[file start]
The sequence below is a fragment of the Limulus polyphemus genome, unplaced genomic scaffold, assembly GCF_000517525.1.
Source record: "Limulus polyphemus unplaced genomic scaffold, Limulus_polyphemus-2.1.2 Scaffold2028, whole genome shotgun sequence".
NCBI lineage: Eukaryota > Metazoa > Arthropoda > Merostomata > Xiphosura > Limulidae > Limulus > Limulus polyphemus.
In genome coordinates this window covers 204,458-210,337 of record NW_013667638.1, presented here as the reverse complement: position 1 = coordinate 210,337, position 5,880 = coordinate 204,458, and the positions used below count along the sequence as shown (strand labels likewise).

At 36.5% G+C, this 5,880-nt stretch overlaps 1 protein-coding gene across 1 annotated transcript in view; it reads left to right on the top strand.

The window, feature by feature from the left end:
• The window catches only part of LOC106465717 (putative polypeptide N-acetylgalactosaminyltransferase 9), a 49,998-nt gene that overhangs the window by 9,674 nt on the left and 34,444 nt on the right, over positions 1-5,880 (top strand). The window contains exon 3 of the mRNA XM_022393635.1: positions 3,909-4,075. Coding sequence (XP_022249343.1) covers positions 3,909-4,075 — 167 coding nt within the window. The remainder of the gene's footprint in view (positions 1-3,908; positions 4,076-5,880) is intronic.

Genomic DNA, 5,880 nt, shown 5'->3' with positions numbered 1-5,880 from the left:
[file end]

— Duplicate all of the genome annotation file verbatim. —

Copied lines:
The sequence below is a fragment of the Limulus polyphemus genome, unplaced genomic scaffold, assembly GCF_000517525.1.
Source record: "Limulus polyphemus unplaced genomic scaffold, Limulus_polyphemus-2.1.2 Scaffold2028, whole genome shotgun sequence".
NCBI lineage: Eukaryota > Metazoa > Arthropoda > Merostomata > Xiphosura > Limulidae > Limulus > Limulus polyphemus.
In genome coordinates this window covers 204,458-210,337 of record NW_013667638.1, presented here as the reverse complement: position 1 = coordinate 210,337, position 5,880 = coordinate 204,458, and the positions used below count along the sequence as shown (strand labels likewise).

At 36.5% G+C, this 5,880-nt stretch overlaps 1 protein-coding gene across 1 annotated transcript in view; it reads left to right on the top strand.

The window, feature by feature from the left end:
• The window catches only part of LOC106465717 (putative polypeptide N-acetylgalactosaminyltransferase 9), a 49,998-nt gene that overhangs the window by 9,674 nt on the left and 34,444 nt on the right, over positions 1-5,880 (top strand). The window contains exon 3 of the mRNA XM_022393635.1: positions 3,909-4,075. Coding sequence (XP_022249343.1) covers positions 3,909-4,075 — 167 coding nt within the window. The remainder of the gene's footprint in view (positions 1-3,908; positions 4,076-5,880) is intronic.

Genomic DNA, 5,880 nt, shown 5'->3' with positions numbered 1-5,880 from the left: